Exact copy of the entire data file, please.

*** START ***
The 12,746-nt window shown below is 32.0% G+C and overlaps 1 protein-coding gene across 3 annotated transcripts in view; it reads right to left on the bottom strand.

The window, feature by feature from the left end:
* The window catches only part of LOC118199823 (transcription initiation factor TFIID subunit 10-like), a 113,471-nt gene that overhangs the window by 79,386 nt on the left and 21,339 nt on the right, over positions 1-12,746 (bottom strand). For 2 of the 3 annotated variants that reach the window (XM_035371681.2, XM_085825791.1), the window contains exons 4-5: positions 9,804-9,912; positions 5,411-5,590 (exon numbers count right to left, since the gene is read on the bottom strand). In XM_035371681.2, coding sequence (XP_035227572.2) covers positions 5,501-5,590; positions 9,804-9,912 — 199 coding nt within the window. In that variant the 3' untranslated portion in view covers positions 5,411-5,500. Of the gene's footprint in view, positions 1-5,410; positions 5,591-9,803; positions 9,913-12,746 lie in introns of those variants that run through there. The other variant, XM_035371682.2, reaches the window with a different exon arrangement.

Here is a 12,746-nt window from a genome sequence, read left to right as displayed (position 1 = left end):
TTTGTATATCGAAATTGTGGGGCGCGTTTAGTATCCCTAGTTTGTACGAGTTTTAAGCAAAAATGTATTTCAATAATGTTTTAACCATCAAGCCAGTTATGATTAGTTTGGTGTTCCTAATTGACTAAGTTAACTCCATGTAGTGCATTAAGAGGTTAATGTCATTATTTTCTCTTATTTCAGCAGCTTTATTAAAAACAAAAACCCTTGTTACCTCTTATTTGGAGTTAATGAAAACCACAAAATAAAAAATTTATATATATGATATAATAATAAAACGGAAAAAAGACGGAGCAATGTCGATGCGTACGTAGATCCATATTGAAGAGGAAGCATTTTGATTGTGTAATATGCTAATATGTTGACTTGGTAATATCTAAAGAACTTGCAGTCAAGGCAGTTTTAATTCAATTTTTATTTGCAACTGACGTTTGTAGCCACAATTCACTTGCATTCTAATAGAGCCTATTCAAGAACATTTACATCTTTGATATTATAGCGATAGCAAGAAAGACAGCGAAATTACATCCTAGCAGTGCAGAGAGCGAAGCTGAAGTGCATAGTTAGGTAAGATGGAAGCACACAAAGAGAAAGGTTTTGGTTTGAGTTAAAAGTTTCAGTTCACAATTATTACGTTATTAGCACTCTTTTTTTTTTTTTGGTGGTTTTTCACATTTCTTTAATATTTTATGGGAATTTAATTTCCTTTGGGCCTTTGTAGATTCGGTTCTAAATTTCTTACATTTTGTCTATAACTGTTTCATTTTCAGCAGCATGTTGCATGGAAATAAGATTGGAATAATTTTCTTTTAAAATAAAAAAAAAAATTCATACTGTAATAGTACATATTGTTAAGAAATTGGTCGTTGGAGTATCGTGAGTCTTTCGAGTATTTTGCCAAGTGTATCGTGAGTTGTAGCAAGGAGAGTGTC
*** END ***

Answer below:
The 12,746-nt window shown below is 32.0% G+C and overlaps 1 protein-coding gene across 3 annotated transcripts in view; it reads right to left on the bottom strand.

The window, feature by feature from the left end:
* The window catches only part of LOC118199823 (transcription initiation factor TFIID subunit 10-like), a 113,471-nt gene that overhangs the window by 79,386 nt on the left and 21,339 nt on the right, over positions 1-12,746 (bottom strand). For 2 of the 3 annotated variants that reach the window (XM_035371681.2, XM_085825791.1), the window contains exons 4-5: positions 9,804-9,912; positions 5,411-5,590 (exon numbers count right to left, since the gene is read on the bottom strand). In XM_035371681.2, coding sequence (XP_035227572.2) covers positions 5,501-5,590; positions 9,804-9,912 — 199 coding nt within the window. In that variant the 3' untranslated portion in view covers positions 5,411-5,500. Of the gene's footprint in view, positions 1-5,410; positions 5,591-9,803; positions 9,913-12,746 lie in introns of those variants that run through there. The other variant, XM_035371682.2, reaches the window with a different exon arrangement.

Here is a 12,746-nt window from a genome sequence, read left to right as displayed (position 1 = left end):
TTTGTATATCGAAATTGTGGGGCGCGTTTAGTATCCCTAGTTTGTACGAGTTTTAAGCAAAAATGTATTTCAATAATGTTTTAACCATCAAGCCAGTTATGATTAGTTTGGTGTTCCTAATTGACTAAGTTAACTCCATGTAGTGCATTAAGAGGTTAATGTCATTATTTTCTCTTATTTCAGCAGCTTTATTAAAAACAAAAACCCTTGTTACCTCTTATTTGGAGTTAATGAAAACCACAAAATAAAAAATTTATATATATGATATAATAATAAAACGGAAAAAAGACGGAGCAATGTCGATGCGTACGTAGATCCATATTGAAGAGGAAGCATTTTGATTGTGTAATATGCTAATATGTTGACTTGGTAATATCTAAAGAACTTGCAGTCAAGGCAGTTTTAATTCAATTTTTATTTGCAACTGACGTTTGTAGCCACAATTCACTTGCATTCTAATAGAGCCTATTCAAGAACATTTACATCTTTGATATTATAGCGATAGCAAGAAAGACAGCGAAATTACATCCTAGCAGTGCAGAGAGCGAAGCTGAAGTGCATAGTTAGGTAAGATGGAAGCACACAAAGAGAAAGGTTTTGGTTTGAGTTAAAAGTTTCAGTTCACAATTATTACGTTATTAGCACTCTTTTTTTTTTTTTGGTGGTTTTTCACATTTCTTTAATATTTTATGGGAATTTAATTTCCTTTGGGCCTTTGTAGATTCGGTTCTAAATTTCTTACATTTTGTCTATAACTGTTTCATTTTCAGCAGCATGTTGCATGGAAATAAGATTGGAATAATTTTCTTTTAAAATAAAAAAAAAAATTCATACTGTAATAGTACATATTGTTAAGAAATTGGTCGTTGGAGTATCGTGAGTCTTTCGAGTATTTTGCCAAGTGTATCGTGAGTTGTAGCAAGGAGAGTGTC